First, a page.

Sustainable industrial growth is a major challenge for development of Bangladesh. Regulatory compliance in the industrial sector is essential for better natural and human environment as well as complies with the international buyer’s requirement.
To meet the national development goals and eco-friendly industrial growth, setting up of ETP will indeed be a step towards building an eco-friendly Bangladesh.
Textile industries produce wastewater, otherwise known as effluent, as a bi-product of their production.
Effluent from the textile industry is a major source of environmental pollution, especially water pollution.
Among various stages of textile production, the operations in the dyeing plants, which include pre-treatments, dyeing and finishing, produce most of the pollution.
But despite these laws, factory owners often show reluctance to invest money in proper treatment because they consider it to be a non-productive use of money in an industry that is still emerging and striving to remain profitable in the highly competitive global market.
Even where industries already have ETPs, there is often the unwillingness to operate the plants correctly because of the high-running costs or the lack of experience to do so effectively.
20150416 * Garment exporters going green to grab more orders:
Bangladesh’s garment sector is moving towards green building initiatives to impress the growing tribe of eco-minded international retailers, and in the process, grab more work orders.
So far, 14 garment factories from Bangladesh have received LEED (Leadership in Energy and Environmental Design) certification from the United States Green Building Council, according to Bangladesh Garment Manufacturers and Exporters Association.
Of the factories, five were conferred the platinum status, five gold, one silver and the other three received just the normal certification from the US agency.
20150416 * Trailblazing knit factory readies itself for operation:
US LEED rating awaits ‘green’Plummy
The story starts two years back in a grim background. Fazlul Haque, a business leader, got into odds over the Rana Plaza disaster. That episode is now about to yield a storybook ending in Bangladesh’s highest export-earning sector.
The day was April 24, and Mr Haque was on board a Kathmandu-bound flight to attend an international conference. The news of the plaza collapse was already aired, with the death toll rising by the time. All on a sudden, a passenger came up to Mr Haque and asked: ‘Why you are not in Savar where many garment workers are killed in Rana Plaza collapse?’
“It was really embarrassing for me although I was not an office bearer of any garment trade bodies at the time,” recalls Mr Haque. “The man demanded that I should stay there.”
Fazlul Haque, a former president of Bangladesh Knitwear Manufacturers and Exporters Association (BKMEA), finally skipped the man. But it made a deep impression on him.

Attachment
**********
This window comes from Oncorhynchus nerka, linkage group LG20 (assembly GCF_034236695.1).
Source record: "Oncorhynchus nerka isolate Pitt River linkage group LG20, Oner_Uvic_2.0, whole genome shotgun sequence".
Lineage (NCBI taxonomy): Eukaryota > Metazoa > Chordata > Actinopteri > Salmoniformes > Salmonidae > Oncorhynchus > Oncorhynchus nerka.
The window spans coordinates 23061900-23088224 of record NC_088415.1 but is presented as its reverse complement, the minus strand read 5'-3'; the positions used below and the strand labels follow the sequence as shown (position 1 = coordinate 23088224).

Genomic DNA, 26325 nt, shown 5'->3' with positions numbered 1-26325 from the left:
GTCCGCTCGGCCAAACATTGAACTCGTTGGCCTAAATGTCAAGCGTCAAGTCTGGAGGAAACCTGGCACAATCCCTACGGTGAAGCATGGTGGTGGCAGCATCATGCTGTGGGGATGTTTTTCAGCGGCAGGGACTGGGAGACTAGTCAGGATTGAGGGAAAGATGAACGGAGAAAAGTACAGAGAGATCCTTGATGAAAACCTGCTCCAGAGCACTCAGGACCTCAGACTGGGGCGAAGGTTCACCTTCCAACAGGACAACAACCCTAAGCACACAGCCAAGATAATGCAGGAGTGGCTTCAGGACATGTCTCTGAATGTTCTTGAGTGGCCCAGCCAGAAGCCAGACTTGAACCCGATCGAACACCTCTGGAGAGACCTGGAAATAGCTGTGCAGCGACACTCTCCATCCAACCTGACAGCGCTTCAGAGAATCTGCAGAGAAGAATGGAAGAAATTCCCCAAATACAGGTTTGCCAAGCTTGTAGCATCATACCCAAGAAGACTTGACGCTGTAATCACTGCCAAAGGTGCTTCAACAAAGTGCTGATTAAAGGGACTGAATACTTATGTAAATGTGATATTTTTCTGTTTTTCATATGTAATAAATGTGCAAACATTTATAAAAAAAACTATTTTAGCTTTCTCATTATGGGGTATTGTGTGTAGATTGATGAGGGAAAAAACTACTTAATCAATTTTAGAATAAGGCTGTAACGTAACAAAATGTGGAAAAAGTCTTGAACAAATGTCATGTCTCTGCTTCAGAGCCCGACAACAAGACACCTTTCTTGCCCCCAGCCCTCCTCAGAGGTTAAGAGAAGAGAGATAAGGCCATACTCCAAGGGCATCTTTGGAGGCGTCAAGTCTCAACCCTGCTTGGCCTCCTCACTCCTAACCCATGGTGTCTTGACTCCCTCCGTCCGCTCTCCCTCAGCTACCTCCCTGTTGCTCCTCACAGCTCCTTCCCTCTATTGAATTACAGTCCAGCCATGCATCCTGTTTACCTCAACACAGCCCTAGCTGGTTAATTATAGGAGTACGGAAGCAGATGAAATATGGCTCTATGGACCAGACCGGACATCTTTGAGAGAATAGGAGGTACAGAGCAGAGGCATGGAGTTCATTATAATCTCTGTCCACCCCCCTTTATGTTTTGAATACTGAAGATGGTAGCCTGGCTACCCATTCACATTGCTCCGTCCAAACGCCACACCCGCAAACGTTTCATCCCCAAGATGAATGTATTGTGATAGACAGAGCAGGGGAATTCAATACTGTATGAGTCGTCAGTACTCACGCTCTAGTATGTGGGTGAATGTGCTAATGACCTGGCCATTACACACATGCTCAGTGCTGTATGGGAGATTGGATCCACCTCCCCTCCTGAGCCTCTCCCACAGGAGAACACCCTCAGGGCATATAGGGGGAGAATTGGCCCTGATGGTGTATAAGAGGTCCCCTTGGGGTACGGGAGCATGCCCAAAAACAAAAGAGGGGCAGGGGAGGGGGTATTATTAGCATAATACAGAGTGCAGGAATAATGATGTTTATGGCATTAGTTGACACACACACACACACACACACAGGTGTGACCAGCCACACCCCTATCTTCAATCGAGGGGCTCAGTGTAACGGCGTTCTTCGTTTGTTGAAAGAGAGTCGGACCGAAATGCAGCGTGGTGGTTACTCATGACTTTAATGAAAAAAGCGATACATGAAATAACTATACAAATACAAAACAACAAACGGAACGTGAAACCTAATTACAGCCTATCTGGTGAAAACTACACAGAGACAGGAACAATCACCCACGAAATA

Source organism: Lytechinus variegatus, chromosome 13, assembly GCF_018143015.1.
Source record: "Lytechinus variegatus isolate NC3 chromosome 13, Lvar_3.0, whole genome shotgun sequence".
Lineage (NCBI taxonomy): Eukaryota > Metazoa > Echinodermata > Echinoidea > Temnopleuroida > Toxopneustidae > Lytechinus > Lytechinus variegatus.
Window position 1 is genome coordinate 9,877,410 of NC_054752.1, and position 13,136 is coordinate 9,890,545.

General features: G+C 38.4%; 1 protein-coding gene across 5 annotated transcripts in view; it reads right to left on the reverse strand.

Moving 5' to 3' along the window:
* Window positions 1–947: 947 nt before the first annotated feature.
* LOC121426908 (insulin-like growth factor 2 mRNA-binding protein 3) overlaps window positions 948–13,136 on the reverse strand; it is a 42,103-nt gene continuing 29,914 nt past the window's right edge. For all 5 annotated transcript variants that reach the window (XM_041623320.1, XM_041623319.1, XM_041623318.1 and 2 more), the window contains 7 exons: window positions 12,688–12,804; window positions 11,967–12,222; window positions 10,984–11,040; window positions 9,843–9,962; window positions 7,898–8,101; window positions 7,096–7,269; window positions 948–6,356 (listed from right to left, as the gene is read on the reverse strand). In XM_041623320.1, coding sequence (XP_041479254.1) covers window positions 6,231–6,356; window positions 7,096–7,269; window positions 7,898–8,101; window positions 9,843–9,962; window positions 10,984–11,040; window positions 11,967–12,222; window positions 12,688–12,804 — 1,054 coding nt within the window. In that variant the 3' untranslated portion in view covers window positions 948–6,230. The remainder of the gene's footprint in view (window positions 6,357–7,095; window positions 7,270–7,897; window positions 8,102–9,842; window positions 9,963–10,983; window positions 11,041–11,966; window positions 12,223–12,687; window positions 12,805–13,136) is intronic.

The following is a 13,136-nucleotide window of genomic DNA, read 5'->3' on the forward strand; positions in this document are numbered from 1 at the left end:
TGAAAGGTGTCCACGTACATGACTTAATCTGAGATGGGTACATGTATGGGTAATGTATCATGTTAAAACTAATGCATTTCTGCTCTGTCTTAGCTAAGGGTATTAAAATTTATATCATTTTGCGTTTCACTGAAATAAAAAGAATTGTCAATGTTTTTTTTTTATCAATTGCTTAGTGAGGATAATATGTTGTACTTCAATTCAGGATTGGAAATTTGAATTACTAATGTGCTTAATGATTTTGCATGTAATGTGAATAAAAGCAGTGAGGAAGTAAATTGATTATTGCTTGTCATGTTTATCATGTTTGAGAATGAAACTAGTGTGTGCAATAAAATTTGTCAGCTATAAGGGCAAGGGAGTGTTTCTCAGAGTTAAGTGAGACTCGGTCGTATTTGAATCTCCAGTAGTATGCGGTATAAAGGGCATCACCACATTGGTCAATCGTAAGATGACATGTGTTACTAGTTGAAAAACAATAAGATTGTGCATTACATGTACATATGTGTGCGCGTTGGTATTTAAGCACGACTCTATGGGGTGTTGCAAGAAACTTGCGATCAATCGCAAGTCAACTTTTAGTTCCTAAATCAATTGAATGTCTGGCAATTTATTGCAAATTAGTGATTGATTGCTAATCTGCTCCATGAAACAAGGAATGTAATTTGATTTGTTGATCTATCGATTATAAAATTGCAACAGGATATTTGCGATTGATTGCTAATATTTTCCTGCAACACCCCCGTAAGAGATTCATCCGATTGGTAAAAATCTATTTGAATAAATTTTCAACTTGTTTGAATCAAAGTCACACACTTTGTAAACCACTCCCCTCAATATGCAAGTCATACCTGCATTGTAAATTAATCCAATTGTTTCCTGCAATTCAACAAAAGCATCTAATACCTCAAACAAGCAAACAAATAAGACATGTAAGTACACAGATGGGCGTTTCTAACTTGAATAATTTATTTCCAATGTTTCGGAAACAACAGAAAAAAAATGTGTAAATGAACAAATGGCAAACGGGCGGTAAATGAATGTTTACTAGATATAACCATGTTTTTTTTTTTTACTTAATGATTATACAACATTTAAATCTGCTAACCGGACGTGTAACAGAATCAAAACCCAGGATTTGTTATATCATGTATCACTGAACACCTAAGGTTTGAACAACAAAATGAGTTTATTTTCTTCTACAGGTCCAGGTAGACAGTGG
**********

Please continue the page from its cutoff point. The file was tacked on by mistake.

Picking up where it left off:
“I deeply felt that, as a garment entrepreneur, I have to do something,” he continues.
“Later we decided to set up a knit factory without harming the environment and ensuring maximum comfort for the workers.”
* Globalisation of production 1 – Changes in the world of work:
An important aspect of economic globalisation is the globalisation of the process of production.
With the gradual dismantling of trade barriers, and capital flows becoming easier, globalisation of the process of production has also become easier.
It is no longer necessary to produce goods in one location. Even though a product may bear the mark of being produced in a particular country, its components may have been produced in different locations.
This is particularly the case with high-tech products for which R&D (research and development) is usually carried out in developed countries, components are made in other countries, and the final assembly may be done in yet another country.
This approach is also used in producing labour-intensive goods like garments, shoes, etc. – with designs provided by developed countries, components produced by some countries and the final production undertaken in some others.
Thus, globalisation of production involves splitting of the global value chain into different components and their handling in an integrated manner irrespective of where they are produced.
Its success depends critically on several conditions including the technical capacity of the producers of components and of firms to assemble them, the availability of workers with necessary skills, and the ability of managers to ensure delivery according to strict time schedule (the so-called “just-in-time delivery”).
In some cases, e.g., for basic consumer goods like garments and shoes, the skills required are rather basic while in the case of others like electronics and their components, parts of capital goods, etc., higher-level skills are required.
But what is regarded as key is the flexibility with which labour can be employed and their low cost. Of course, the arrangement has its positive as well as negative aspects.
* Globalisation of production 2 – Is race to the bottom inevitable?:
For the workers in the current stage of globalisation of production, the danger of a race to the bottom seems real.
On the other hand, given the potential benefits of globalised production, one could argue (and indeed hope) that that does not have to be the only consequence.
The prevailing gloomy scenario is mainly due to a misplaced emphasis on a static and narrow interpretation of competitiveness in terms of financial costs of per unit of production.
And the adoption of a slightly longer term and broader perspective could perhaps lead to a different situation.
Why is a static view of competitiveness inadequate even from the point of view of profitability and competitiveness?
The simple reason is that competitive edge based on low cost of unskilled labour does not last indefinitely.
Once surplus labour is exhausted, and labour market tightens up, an economy will be required to adopt other means of maintaining competitiveness.